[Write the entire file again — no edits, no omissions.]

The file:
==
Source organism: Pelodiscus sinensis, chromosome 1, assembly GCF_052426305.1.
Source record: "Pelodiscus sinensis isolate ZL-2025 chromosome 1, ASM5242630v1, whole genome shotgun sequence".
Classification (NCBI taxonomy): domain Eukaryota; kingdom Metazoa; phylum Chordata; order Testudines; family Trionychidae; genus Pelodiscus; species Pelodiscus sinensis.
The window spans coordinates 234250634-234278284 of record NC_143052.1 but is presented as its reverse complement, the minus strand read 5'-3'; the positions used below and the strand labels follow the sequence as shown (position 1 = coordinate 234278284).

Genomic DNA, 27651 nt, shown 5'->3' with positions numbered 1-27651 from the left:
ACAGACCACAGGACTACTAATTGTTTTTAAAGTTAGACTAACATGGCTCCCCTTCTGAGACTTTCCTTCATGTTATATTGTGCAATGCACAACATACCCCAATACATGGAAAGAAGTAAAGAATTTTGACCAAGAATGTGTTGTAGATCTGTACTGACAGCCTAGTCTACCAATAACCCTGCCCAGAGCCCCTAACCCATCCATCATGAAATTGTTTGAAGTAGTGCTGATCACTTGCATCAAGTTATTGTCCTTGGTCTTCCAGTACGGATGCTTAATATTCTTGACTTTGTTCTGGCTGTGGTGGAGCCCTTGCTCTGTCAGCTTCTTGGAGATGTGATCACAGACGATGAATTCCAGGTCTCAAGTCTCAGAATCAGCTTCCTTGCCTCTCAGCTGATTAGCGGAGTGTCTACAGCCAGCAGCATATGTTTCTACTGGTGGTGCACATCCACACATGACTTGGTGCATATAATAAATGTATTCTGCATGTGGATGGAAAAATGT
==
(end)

Source organism: Pelodiscus sinensis, chromosome 1, assembly GCF_052426305.1.
Source record: "Pelodiscus sinensis isolate ZL-2025 chromosome 1, ASM5242630v1, whole genome shotgun sequence".
Classification (NCBI taxonomy): domain Eukaryota; kingdom Metazoa; phylum Chordata; order Testudines; family Trionychidae; genus Pelodiscus; species Pelodiscus sinensis.
The window spans coordinates 234250634-234278284 of record NC_143052.1 but is presented as its reverse complement, the minus strand read 5'-3'; the positions used below and the strand labels follow the sequence as shown (position 1 = coordinate 234278284).

Genomic DNA, 27651 nt, shown 5'->3' with positions numbered 1-27651 from the left:
ACAGACCACAGGACTACTAATTGTTTTTAAAGTTAGACTAACATGGCTCCCCTTCTGAGACTTTCCTTCATGTTATATTGTGCAATGCACAACATACCCCAATACATGGAAAGAAGTAAAGAATTTTGACCAAGAATGTGTTGTAGATCTGTACTGACAGCCTAGTCTACCAATAACCCTGCCCAGAGCCCCTAACCCATCCATCATGAAATTGTTTGAAGTAGTGCTGATCACTTGCATCAAGTTATTGTCCTTGGTCTTCCAGTACGGATGCTTAATATTCTTGACTTTGTTCTGGCTGTGGTGGAGCCCTTGCTCTGTCAGCTTCTTGGAGATGTGATCACAGACGATGAATTCCAGGTCTCAAGTCTCAGAATCAGCTTCCTTGCCTCTCAGCTGATTAGCGGAGTGTCTACAGCCAGCAGCATATGTTTCTACTGGTGGTGCACATCCACACATGACTTGGTGCATATAATAAATGTATTCTGCATGTGGATGGAAAAATGT